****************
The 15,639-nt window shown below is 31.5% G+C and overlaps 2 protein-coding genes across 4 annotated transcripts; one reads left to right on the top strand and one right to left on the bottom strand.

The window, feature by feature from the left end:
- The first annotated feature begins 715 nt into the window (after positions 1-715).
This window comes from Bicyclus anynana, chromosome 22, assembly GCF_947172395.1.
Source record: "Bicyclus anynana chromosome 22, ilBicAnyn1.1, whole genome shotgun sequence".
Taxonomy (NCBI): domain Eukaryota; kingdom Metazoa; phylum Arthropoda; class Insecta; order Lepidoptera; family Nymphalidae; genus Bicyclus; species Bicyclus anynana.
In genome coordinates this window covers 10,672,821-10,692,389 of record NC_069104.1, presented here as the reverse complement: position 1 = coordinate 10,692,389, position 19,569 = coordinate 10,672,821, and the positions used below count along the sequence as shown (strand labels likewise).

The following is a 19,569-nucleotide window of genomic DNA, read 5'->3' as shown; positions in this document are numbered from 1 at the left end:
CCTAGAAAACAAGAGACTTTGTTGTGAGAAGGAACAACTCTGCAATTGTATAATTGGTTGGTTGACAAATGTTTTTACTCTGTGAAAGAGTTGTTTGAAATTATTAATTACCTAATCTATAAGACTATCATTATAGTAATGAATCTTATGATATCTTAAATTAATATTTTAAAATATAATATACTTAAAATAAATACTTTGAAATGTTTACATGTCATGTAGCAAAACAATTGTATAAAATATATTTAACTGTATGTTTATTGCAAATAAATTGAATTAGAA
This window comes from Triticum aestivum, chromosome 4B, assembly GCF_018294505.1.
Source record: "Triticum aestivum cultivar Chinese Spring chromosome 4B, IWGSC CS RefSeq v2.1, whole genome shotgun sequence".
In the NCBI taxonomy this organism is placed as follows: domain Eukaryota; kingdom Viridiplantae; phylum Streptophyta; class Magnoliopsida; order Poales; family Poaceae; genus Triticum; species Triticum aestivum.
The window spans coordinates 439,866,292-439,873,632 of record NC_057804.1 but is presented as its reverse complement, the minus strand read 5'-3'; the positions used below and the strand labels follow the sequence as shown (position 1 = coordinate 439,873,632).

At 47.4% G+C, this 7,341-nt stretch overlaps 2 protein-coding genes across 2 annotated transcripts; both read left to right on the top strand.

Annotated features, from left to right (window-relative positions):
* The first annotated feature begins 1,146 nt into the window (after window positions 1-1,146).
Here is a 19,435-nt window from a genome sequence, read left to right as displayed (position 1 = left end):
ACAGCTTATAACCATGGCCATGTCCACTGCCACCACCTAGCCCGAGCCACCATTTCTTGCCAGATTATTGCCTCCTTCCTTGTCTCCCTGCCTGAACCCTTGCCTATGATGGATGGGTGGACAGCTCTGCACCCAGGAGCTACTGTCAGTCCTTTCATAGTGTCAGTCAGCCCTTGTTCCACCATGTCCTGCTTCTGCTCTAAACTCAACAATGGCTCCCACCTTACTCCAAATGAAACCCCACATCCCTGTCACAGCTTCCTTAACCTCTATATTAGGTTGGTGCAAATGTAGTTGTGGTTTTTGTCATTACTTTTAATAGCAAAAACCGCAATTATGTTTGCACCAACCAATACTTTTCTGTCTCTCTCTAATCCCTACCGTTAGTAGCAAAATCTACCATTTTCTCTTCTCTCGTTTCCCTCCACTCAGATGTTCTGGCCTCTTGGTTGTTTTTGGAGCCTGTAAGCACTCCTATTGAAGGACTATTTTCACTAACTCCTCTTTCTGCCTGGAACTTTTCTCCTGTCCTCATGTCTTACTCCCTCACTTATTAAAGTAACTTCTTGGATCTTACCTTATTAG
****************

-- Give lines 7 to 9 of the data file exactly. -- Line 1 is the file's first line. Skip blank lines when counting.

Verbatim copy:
In genome coordinates this window covers 10,672,821-10,692,389 of record NC_069104.1, presented here as the reverse complement: position 1 = coordinate 10,692,389, position 19,569 = coordinate 10,672,821, and the positions used below count along the sequence as shown (strand labels likewise).

The following is a 19,569-nucleotide window of genomic DNA, read 5'->3' as shown; positions in this document are numbered from 1 at the left end:
CCTAGAAAACAAGAGACTTTGTTGTGAGAAGGAACAACTCTGCAATTGTATAATTGGTTGGTTGACAAATGTTTTTACTCTGTGAAAGAGTTGTTTGAAATTATTAATTACCTAATCTATAAGACTATCATTATAGTAATGAATCTTATGATATCTTAAATTAATATTTTAAAATATAATATACTTAAAATAAATACTTTGAAATGTTTACATGTCATGTAGCAAAACAATTGTATAAAATATATTTAACTGTATGTTTATTGCAAATAAATTGAATTAGAA